Today I was interviewed on Kojo Nnamdi’s radio show about the financial effect on the airlines of the ash-related flight cancellations (if you live in Washington, DC you might know that Kojo is a bit of a local institution, and has an hour-long news show on WAMU, a local NPR station). Here is the link to the interview, apologies in advance for my lack of radio skills (click on the “listen” button).
One thing Kojo (and a call-in listener) were very interested in was the issue of airlines seeking compensation for cancellations, since they were caused by a government-mandated airspace closure. I responded that while European carriers are pressing for this, I don’t think the U.S. carriers will – their line has always been “we’re not looking for handouts, we just want some relief on taxes and fees.”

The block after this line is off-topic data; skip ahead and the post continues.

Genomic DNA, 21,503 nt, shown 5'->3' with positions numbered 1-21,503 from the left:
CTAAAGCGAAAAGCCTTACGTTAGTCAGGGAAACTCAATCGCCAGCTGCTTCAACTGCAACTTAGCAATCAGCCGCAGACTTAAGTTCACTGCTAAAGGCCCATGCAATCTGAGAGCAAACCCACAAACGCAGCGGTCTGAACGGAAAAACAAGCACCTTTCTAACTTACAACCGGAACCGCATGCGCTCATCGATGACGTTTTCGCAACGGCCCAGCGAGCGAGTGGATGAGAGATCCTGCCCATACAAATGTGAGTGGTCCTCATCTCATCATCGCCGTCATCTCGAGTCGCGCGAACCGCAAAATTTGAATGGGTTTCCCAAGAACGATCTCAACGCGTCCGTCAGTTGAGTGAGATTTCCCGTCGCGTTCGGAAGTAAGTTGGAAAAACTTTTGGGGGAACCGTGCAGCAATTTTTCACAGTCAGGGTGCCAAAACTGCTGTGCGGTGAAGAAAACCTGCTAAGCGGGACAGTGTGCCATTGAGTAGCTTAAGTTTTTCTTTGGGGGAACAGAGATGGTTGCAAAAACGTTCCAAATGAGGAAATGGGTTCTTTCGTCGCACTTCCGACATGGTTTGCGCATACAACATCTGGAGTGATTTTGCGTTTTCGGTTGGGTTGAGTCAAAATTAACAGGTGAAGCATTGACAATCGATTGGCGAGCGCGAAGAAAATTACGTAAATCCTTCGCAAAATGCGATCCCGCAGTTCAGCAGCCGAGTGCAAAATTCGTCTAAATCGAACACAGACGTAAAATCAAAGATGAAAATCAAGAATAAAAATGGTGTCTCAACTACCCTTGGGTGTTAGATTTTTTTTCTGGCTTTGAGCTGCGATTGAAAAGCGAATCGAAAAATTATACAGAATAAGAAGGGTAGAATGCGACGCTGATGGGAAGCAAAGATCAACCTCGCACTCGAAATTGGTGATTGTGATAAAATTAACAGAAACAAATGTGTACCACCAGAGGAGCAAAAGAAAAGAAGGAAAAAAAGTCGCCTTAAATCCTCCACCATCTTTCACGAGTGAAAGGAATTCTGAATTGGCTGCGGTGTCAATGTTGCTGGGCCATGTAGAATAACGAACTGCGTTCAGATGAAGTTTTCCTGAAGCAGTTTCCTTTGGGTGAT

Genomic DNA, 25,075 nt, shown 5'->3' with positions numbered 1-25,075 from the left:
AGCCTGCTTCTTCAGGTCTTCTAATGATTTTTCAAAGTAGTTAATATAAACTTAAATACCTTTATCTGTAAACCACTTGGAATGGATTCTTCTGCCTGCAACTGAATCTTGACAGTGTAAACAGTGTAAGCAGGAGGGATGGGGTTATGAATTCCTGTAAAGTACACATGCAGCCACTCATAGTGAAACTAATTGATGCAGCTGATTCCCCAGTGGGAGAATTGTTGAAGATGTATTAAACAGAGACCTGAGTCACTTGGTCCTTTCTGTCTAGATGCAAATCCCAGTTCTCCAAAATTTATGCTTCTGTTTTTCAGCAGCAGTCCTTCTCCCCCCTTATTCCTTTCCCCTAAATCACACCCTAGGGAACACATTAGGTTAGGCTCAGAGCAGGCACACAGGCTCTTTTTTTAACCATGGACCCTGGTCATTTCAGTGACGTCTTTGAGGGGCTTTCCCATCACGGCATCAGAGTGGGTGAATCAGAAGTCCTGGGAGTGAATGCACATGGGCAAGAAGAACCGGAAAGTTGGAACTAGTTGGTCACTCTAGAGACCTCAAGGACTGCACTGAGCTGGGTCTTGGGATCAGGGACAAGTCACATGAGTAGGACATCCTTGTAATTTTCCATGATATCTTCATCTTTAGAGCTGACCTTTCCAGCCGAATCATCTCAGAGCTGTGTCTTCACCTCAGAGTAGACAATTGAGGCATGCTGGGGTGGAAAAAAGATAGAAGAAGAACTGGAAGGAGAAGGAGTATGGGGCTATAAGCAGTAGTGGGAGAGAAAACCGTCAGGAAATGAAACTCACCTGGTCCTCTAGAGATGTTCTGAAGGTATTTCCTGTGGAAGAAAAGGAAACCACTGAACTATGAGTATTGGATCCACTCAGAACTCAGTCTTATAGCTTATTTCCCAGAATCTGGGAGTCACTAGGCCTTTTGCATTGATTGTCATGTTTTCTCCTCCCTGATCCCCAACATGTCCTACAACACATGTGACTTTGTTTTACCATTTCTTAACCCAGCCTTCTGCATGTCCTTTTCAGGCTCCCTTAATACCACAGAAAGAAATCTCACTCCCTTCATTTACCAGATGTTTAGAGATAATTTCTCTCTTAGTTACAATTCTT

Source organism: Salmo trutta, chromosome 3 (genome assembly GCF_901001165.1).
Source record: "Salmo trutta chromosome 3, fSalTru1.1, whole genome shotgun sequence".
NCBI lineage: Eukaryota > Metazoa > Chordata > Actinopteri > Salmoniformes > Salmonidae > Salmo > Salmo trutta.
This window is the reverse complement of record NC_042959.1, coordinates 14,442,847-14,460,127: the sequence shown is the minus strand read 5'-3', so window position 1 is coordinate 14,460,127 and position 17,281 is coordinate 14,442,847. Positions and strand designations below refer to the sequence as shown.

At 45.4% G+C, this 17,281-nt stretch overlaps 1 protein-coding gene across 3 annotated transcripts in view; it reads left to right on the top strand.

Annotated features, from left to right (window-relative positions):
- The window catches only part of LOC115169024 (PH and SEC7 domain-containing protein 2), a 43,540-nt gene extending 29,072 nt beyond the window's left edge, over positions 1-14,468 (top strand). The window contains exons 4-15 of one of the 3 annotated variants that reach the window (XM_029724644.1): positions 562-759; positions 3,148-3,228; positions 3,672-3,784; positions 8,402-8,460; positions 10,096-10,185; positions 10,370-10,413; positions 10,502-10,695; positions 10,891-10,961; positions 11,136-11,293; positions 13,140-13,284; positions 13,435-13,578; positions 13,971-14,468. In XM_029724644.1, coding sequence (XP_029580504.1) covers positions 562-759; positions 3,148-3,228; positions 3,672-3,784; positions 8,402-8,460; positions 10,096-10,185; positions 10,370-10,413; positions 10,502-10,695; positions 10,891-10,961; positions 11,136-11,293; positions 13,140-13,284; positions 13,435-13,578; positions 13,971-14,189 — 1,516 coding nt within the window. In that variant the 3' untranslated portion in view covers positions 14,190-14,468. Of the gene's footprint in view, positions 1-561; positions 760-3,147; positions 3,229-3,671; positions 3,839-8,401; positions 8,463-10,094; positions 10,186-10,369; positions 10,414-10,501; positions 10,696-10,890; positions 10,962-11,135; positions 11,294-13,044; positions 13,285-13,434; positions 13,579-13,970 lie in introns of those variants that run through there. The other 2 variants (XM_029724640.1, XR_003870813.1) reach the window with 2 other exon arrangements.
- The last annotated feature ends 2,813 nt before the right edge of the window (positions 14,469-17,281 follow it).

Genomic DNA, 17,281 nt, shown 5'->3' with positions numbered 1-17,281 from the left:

However, since then I’ve talked to a few more people and changed my mind a little on this issue. If the European carriers do get some kind of compensation from the EU, I think there is a good chance their U.S. counterparts will also make a claim, either to their own government or the EU. Their losses will be nowhere near as large as those of the European airlines, but they could argue the same principle should apply. In any case, there’s no harm in trying, right?